Which other areas of education and extracurricular activities are you developing?
Well, during the pandemic, our students became very good at skiing and badminton. And we will hold a lot of badminton matches in the future because it is the only non-contact sport you can have in school at the moment! Joking aside, skiing is an integral part of our academic calendar, and we provide several opportunities for our students to get involved with the sport during the school year. But our competitive links with other schools in team sports are also important, both in Switzerland and through the Nord Anglia Education European schools’ network, where we have had great successes.
Also important are our links with MIT, Juilliard, and UNICEF, thanks to Nord Anglia. Now globally, those have really taken off the last two or three years. So, as we develop the mission and vision of the school, there are two things that we want to take even further.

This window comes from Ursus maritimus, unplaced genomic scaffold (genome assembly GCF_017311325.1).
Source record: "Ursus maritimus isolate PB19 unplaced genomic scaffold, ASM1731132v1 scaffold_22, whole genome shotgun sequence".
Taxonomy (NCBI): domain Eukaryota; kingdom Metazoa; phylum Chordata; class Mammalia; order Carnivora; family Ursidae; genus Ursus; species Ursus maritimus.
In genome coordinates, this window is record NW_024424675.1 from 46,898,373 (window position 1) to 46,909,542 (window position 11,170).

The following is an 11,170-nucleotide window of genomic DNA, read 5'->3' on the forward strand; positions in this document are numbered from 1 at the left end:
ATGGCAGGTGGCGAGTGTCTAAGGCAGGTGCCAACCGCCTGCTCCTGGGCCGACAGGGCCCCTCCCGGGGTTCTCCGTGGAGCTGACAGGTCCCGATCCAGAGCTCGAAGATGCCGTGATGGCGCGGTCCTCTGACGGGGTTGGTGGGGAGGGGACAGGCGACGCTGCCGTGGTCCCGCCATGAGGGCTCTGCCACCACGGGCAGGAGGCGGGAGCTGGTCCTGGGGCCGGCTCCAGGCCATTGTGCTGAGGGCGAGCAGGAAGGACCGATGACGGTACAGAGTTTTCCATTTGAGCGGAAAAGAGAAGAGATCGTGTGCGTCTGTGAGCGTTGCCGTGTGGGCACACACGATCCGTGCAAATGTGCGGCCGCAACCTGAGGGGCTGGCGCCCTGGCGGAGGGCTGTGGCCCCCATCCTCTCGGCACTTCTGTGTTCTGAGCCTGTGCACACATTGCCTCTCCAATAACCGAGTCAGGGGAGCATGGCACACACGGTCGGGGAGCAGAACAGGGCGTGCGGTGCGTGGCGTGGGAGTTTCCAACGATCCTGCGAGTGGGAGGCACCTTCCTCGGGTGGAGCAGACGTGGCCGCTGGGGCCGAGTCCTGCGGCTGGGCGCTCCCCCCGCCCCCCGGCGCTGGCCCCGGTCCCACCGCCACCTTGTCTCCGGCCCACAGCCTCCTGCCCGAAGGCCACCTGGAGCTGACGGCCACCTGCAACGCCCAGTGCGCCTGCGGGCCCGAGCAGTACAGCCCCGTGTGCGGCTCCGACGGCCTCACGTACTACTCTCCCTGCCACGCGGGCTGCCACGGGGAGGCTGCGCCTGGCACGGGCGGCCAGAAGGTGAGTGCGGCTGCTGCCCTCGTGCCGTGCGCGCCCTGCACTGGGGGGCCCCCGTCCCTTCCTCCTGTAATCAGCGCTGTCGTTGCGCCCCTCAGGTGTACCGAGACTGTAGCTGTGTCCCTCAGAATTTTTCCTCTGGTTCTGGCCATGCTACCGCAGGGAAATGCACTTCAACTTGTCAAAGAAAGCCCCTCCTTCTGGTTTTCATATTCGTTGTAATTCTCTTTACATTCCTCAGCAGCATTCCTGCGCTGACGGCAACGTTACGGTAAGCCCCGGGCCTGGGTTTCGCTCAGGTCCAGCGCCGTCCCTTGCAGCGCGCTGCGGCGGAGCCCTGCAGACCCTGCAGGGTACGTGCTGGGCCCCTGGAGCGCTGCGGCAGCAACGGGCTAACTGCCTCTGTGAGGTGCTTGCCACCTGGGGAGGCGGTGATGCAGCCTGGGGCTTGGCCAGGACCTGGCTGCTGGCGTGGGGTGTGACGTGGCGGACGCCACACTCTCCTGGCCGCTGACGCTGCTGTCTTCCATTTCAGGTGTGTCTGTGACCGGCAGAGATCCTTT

One is the concept of – I am trying to find a word other than “21st-century skills” because that is a phrase I really do not like. I think it is much more about values and attributes and not just the functional sense that the word “skills” conveys. It is about the sense of being exploratory and preparing for a future that does not exist yet. So how do we prepare our students for a world in which they may have 20 different jobs?
And then there is the clue in the name: We are La Côte International School Aubonne, based in Switzerland, the heart of so much that is international. So to prepare our students to lead in the world of tomorrow, we really want to build on our connection with UNICEF, really work with the Sustainable Development Goals, leverage the opportunities the Model United Nations conferences offer, really harness those leadership opportunities. So we want every student to leave school not just with the right mindset to change the world but with the skills to change the world.